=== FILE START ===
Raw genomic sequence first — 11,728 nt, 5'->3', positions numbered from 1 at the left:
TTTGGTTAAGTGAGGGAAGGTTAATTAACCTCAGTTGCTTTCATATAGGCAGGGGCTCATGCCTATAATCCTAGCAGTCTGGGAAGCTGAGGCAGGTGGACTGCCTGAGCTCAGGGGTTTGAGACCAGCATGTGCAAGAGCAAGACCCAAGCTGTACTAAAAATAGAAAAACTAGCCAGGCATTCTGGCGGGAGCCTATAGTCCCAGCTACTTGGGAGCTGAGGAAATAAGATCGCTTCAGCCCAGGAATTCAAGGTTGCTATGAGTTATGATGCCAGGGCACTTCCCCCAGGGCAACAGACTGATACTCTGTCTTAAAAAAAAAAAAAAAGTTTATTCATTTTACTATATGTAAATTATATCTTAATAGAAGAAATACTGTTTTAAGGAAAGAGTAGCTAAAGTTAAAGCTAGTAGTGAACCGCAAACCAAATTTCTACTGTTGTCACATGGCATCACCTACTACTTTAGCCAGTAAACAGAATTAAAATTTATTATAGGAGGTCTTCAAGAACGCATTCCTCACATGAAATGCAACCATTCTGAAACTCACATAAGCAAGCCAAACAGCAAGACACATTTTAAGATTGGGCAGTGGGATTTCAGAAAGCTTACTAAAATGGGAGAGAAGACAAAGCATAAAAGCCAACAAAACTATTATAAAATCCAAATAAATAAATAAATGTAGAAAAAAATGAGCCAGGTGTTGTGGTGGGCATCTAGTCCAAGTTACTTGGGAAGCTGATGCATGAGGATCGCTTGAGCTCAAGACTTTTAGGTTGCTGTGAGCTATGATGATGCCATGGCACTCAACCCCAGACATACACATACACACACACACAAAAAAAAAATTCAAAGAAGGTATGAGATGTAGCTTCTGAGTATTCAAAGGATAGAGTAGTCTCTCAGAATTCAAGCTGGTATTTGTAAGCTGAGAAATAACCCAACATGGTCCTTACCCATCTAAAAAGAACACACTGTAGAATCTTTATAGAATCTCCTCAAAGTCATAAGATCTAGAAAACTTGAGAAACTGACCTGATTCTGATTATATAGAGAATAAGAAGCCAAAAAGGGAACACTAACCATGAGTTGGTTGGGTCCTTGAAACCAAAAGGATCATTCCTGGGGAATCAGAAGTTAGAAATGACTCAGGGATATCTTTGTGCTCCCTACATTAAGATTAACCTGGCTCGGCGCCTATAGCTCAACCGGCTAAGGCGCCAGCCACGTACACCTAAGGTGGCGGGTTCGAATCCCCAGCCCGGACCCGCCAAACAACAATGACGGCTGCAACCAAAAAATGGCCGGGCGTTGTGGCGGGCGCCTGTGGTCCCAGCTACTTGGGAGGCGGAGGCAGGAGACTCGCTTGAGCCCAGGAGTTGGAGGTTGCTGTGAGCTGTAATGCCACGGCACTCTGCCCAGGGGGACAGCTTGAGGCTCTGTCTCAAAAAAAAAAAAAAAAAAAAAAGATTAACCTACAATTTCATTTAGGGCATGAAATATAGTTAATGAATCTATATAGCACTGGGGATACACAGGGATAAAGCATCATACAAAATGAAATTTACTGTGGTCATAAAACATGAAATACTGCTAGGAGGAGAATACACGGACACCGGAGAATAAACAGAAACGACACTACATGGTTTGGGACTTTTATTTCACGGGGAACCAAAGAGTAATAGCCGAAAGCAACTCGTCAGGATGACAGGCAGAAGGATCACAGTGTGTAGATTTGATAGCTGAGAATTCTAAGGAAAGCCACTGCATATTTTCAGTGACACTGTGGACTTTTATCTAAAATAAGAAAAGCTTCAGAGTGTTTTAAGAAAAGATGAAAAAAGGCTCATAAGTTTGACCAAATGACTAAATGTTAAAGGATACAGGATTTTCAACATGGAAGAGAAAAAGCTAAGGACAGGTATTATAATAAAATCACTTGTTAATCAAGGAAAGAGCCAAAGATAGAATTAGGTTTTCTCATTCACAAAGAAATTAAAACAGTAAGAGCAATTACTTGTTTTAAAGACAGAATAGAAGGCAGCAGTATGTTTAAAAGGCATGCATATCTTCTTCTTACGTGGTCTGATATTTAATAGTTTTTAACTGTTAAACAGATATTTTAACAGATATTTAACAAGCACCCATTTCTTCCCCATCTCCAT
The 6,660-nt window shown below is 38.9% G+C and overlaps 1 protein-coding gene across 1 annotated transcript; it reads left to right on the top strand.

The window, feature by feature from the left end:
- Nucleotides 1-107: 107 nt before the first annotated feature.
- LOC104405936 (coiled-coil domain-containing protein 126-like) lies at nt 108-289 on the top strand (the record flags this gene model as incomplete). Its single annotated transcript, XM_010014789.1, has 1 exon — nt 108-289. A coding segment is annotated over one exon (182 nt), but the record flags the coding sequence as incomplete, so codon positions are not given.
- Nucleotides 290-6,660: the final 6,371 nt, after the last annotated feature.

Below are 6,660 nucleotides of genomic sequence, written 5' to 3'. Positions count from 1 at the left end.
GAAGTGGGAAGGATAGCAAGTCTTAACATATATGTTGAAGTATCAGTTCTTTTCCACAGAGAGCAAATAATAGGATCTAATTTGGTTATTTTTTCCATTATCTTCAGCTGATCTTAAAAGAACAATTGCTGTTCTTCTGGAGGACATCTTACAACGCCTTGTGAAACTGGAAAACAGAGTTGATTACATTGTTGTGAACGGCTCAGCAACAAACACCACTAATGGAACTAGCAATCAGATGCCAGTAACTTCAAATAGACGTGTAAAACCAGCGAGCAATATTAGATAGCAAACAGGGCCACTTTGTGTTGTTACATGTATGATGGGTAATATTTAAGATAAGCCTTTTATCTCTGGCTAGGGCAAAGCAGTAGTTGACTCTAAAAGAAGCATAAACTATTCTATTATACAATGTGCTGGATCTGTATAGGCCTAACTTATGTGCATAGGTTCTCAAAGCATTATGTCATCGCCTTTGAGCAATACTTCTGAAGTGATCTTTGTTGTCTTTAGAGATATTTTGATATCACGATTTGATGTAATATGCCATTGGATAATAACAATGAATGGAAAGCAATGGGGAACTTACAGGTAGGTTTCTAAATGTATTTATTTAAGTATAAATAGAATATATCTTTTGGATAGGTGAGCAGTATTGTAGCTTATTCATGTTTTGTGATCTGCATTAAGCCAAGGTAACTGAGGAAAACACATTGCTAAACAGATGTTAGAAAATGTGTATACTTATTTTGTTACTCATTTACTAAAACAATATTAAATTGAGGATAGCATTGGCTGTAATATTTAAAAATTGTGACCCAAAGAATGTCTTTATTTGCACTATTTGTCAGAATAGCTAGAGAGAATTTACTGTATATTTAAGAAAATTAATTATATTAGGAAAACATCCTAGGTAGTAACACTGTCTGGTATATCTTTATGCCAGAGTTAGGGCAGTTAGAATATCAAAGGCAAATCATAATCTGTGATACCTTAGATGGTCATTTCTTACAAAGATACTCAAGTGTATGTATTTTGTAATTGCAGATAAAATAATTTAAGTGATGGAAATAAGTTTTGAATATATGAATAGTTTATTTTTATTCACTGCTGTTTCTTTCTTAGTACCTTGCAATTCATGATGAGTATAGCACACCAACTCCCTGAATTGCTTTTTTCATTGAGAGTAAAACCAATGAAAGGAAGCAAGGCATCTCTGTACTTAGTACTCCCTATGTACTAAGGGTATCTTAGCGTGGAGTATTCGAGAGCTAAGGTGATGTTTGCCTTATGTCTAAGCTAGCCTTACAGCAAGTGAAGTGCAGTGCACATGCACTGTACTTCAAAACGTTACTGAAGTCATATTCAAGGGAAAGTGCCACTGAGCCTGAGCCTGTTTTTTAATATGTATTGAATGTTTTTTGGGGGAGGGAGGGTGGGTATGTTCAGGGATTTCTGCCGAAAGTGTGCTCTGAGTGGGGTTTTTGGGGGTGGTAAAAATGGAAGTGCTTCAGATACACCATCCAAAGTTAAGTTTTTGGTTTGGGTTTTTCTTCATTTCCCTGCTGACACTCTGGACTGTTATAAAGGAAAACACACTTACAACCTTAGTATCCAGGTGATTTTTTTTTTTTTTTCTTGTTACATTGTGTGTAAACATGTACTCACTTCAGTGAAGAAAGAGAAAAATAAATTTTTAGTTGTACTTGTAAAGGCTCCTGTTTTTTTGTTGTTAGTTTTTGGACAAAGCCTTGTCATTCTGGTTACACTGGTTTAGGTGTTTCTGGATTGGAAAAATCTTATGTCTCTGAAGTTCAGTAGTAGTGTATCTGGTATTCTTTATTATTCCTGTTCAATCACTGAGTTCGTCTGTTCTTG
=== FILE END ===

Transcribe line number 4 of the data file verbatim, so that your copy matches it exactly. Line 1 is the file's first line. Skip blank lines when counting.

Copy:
The window, feature by feature from the left end: